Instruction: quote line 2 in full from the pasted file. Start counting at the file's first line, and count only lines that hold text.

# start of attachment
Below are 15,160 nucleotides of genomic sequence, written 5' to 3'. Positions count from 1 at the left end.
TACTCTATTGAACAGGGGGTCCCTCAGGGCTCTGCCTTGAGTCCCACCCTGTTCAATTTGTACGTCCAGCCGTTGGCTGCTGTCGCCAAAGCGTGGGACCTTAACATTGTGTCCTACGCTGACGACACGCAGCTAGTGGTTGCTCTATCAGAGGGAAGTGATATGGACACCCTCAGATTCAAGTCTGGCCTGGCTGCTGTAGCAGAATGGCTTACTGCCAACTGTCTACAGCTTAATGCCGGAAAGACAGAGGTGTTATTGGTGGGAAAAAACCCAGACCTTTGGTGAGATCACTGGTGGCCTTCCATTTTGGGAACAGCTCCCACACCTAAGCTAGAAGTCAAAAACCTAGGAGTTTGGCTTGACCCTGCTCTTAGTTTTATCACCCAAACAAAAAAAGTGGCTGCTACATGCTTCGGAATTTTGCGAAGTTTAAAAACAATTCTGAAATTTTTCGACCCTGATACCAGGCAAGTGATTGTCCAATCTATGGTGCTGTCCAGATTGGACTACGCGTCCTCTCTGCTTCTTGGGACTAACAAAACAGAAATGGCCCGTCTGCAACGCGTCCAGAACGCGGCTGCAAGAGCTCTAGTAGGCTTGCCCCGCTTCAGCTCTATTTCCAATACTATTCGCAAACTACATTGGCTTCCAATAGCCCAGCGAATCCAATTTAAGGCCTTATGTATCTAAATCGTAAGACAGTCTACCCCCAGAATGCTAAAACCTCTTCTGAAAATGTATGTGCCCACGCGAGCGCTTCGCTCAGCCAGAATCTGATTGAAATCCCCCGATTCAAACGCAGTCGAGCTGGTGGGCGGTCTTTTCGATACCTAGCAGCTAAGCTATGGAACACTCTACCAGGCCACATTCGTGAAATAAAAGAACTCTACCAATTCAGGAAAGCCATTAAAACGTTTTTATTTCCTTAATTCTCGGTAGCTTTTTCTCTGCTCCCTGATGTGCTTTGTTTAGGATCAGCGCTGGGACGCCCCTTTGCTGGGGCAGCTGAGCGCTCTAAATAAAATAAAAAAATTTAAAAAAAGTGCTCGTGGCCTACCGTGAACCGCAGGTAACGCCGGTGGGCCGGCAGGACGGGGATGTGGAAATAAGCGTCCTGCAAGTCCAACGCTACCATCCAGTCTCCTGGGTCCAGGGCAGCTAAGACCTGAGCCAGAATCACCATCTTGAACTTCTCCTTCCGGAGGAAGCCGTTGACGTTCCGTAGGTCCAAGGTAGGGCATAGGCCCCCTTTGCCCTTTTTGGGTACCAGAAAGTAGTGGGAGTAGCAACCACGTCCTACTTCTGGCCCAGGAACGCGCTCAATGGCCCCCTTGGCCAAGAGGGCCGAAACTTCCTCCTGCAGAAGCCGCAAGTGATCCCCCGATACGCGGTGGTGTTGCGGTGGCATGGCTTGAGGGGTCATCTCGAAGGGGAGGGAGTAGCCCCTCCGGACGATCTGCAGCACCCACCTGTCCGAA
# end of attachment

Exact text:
TACTCTATTGAACAGGGGGTCCCTCAGGGCTCTGCCTTGAGTCCCACCCTGTTCAATTTGTACGTCCAGCCGTTGGCTGCTGTCGCCAAAGCGTGGGACCTTAACATTGTGTCCTACGCTGACGACACGCAGCTAGTGGTTGCTCTATCAGAGGGAAGTGATATGGACACCCTCAGATTCAAGTCTGGCCTGGCTGCTGTAGCAGAATGGCTTACTGCCAACTGTCTACAGCTTAATGCCGGAAAGACAGAGGTGTTATTGGTGGGAAAAAACCCAGACCTTTGGTGAGATCACTGGTGGCCTTCCATTTTGGGAACAGCTCCCACACCTAAGCTAGAAGTCAAAAACCTAGGAGTTTGGCTTGACCCTGCTCTTAGTTTTATCACCCAAACAAAAAAAGTGGCTGCTACATGCTTCGGAATTTTGCGAAGTTTAAAAACAATTCTGAAATTTTTCGACCCTGATACCAGGCAAGTGATTGTCCAATCTATGGTGCTGTCCAGATTGGACTACGCGTCCTCTCTGCTTCTTGGGACTAACAAAACAGAAATGGCCCGTCTGCAACGCGTCCAGAACGCGGCTGCAAGAGCTCTAGTAGGCTTGCCCCGCTTCAGCTCTATTTCCAATACTATTCGCAAACTACATTGGCTTCCAATAGCCCAGCGAATCCAATTTAAGGCCTTATGTATCTAAATCGTAAGACAGTCTACCCCCAGAATGCTAAAACCTCTTCTGAAAATGTATGTGCCCACGCGAGCGCTTCGCTCAGCCAGAATCTGATTGAAATCCCCCGATTCAAACGCAGTCGAGCTGGTGGGCGGTCTTTTCGATACCTAGCAGCTAAGCTATGGAACACTCTACCAGGCCACATTCGTGAAATAAAAGAACTCTACCAATTCAGGAAAGCCATTAAAACGTTTTTATTTCCTTAATTCTCGGTAGCTTTTTCTCTGCTCCCTGATGTGCTTTGTTTAGGATCAGCGCTGGGACGCCCCTTTGCTGGGGCAGCTGAGCGCTCTAAATAAAATAAAAAAATTTAAAAAAAGTGCTCGTGGCCTACCGTGAACCGCAGGTAACGCCGGTGGGCCGGCAGGACGGGGATGTGGAAATAAGCGTCCTGCAAGTCCAACGCTACCATCCAGTCTCCTGGGTCCAGGGCAGCTAAGACCTGAGCCAGAATCACCATCTTGAACTTCTCCTTCCGGAGGAAGCCGTTGACGTTCCGTAGGTCCAAGGTAGGGCATAGGCCCCCTTTGCCCTTTTTGGGTACCAGAAAGTAGTGGGAGTAGCAACCACGTCCTACTTCTGGCCCAGGAACGCGCTCAATGGCCCCCTTGGCCAAGAGGGCCGAAACTTCCTCCTGCAGAAGCCGCAAGTGATCCCCCGATACGCGGTGGTGTTGCGGTGGCATGGCTTGAGGGGTCATCTCGAAGGGGAGGGAGTAGCCCCTCCGGACGATCTGCAGCACCCACCTGTCCGAA